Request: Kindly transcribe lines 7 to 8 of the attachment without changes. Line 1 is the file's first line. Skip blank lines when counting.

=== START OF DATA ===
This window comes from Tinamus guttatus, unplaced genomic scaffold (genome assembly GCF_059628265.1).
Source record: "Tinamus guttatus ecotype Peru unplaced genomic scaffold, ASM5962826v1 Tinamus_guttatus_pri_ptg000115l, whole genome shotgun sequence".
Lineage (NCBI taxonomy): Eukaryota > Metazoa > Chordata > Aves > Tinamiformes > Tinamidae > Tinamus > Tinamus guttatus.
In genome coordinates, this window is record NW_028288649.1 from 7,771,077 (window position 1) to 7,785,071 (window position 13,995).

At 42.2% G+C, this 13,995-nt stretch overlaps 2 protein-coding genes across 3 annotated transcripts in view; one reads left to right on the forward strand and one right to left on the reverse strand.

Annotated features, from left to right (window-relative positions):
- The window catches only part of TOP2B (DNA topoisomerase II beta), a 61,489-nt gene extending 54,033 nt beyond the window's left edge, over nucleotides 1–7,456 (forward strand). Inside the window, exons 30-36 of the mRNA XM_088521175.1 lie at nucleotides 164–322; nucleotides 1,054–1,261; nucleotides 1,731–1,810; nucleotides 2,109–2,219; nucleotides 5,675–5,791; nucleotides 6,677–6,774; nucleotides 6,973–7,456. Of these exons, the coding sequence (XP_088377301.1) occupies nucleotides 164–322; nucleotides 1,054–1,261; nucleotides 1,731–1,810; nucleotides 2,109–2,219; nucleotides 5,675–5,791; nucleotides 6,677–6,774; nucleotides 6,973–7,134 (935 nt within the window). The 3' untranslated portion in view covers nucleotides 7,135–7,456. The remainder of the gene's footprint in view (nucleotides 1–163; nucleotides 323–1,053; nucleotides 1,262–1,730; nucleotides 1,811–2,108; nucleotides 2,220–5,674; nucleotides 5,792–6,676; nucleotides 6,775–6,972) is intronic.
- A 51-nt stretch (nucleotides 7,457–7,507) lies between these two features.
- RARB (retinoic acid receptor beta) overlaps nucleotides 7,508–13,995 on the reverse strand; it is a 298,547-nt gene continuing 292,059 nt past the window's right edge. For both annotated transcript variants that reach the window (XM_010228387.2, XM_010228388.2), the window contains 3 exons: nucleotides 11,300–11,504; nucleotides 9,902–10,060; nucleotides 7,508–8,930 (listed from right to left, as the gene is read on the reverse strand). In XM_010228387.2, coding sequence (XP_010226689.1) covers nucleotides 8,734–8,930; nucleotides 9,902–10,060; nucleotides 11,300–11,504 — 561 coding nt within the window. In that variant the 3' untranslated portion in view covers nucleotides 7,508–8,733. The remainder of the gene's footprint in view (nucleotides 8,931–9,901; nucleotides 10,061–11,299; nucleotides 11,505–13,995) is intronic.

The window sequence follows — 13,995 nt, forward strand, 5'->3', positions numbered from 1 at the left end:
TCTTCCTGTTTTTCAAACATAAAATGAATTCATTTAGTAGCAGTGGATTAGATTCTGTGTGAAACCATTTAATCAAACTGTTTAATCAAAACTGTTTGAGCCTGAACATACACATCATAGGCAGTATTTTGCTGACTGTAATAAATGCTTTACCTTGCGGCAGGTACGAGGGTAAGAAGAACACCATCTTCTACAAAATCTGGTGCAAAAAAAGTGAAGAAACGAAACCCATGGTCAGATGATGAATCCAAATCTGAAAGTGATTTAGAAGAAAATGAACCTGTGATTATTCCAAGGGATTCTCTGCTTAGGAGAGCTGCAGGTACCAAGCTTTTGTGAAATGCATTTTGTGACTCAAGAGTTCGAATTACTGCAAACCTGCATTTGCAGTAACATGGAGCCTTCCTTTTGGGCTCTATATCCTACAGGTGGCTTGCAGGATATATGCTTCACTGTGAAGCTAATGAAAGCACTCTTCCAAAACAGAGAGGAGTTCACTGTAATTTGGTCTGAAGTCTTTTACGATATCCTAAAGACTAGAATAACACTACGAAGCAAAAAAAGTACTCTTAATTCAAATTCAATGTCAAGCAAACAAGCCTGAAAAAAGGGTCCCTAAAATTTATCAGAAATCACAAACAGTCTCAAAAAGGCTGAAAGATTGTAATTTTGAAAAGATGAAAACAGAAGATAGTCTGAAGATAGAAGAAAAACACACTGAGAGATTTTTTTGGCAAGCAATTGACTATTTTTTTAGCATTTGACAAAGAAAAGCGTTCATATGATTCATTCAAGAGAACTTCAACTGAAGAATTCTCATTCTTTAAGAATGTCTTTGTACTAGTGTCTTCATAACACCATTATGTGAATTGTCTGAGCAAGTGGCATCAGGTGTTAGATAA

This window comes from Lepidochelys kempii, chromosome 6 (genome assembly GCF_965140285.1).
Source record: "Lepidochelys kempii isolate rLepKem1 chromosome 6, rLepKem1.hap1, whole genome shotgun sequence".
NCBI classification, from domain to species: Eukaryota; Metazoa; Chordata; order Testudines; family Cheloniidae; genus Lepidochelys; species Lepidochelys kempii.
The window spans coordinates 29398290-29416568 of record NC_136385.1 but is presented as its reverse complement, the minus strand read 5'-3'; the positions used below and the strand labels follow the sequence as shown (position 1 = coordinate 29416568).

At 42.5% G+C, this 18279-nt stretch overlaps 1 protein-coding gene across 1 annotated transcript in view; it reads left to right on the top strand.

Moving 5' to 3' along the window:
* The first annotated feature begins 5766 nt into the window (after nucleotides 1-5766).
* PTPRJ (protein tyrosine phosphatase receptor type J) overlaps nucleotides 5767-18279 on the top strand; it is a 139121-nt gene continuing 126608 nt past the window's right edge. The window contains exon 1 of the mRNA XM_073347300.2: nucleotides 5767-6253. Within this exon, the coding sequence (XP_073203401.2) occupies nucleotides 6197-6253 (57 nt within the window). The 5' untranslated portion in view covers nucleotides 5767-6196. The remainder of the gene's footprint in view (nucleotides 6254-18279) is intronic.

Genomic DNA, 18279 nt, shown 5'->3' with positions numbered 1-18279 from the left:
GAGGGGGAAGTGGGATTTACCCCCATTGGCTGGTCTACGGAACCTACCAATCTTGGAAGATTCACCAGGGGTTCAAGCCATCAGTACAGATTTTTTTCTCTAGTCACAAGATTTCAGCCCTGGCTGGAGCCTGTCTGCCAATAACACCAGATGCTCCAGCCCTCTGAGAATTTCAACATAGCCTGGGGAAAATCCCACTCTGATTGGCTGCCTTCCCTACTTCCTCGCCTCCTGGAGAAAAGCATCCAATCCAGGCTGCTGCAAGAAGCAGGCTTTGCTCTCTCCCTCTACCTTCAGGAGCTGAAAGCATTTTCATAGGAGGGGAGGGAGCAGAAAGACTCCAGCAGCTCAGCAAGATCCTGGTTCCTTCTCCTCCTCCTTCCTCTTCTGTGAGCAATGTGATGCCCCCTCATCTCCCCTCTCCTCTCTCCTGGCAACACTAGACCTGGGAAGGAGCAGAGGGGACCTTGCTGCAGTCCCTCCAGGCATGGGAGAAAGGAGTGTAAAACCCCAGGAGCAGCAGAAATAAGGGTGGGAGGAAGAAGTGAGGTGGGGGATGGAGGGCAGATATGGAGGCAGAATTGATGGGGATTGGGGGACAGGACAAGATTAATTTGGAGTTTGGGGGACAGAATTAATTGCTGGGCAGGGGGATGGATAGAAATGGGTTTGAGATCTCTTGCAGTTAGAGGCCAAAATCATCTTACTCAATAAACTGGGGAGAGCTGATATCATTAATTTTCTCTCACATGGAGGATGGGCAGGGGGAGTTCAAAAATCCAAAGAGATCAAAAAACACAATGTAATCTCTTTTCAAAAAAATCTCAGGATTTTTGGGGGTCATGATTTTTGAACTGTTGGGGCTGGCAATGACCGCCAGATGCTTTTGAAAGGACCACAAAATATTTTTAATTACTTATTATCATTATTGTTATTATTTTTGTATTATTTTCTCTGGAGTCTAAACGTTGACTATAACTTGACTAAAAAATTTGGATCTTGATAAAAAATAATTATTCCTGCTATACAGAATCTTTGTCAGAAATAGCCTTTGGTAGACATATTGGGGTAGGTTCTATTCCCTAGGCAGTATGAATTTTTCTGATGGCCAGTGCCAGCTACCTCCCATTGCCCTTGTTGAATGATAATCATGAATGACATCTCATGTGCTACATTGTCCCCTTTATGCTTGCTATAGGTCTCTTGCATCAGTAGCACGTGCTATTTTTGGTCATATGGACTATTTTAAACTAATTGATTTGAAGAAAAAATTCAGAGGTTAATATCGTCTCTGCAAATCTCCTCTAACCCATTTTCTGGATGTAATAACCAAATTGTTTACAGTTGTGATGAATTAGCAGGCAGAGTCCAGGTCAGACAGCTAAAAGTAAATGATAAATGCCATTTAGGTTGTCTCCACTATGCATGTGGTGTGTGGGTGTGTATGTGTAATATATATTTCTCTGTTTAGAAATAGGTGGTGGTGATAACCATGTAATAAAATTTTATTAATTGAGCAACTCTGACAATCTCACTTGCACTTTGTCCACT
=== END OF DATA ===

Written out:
- The window catches only part of TOP2B (DNA topoisomerase II beta), a 61,489-nt gene extending 54,033 nt beyond the window's left edge, over nucleotides 1–7,456 (forward strand). Inside the window, exons 30-36 of the mRNA XM_088521175.1 lie at nucleotides 164–322; nucleotides 1,054–1,261; nucleotides 1,731–1,810; nucleotides 2,109–2,219; nucleotides 5,675–5,791; nucleotides 6,677–6,774; nucleotides 6,973–7,456. Of these exons, the coding sequence (XP_088377301.1) occupies nucleotides 164–322; nucleotides 1,054–1,261; nucleotides 1,731–1,810; nucleotides 2,109–2,219; nucleotides 5,675–5,791; nucleotides 6,677–6,774; nucleotides 6,973–7,134 (935 nt within the window). The 3' untranslated portion in view covers nucleotides 7,135–7,456. The remainder of the gene's footprint in view (nucleotides 1–163; nucleotides 323–1,053; nucleotides 1,262–1,730; nucleotides 1,811–2,108; nucleotides 2,220–5,674; nucleotides 5,792–6,676; nucleotides 6,775–6,972) is intronic.
- A 51-nt stretch (nucleotides 7,457–7,507) lies between these two features.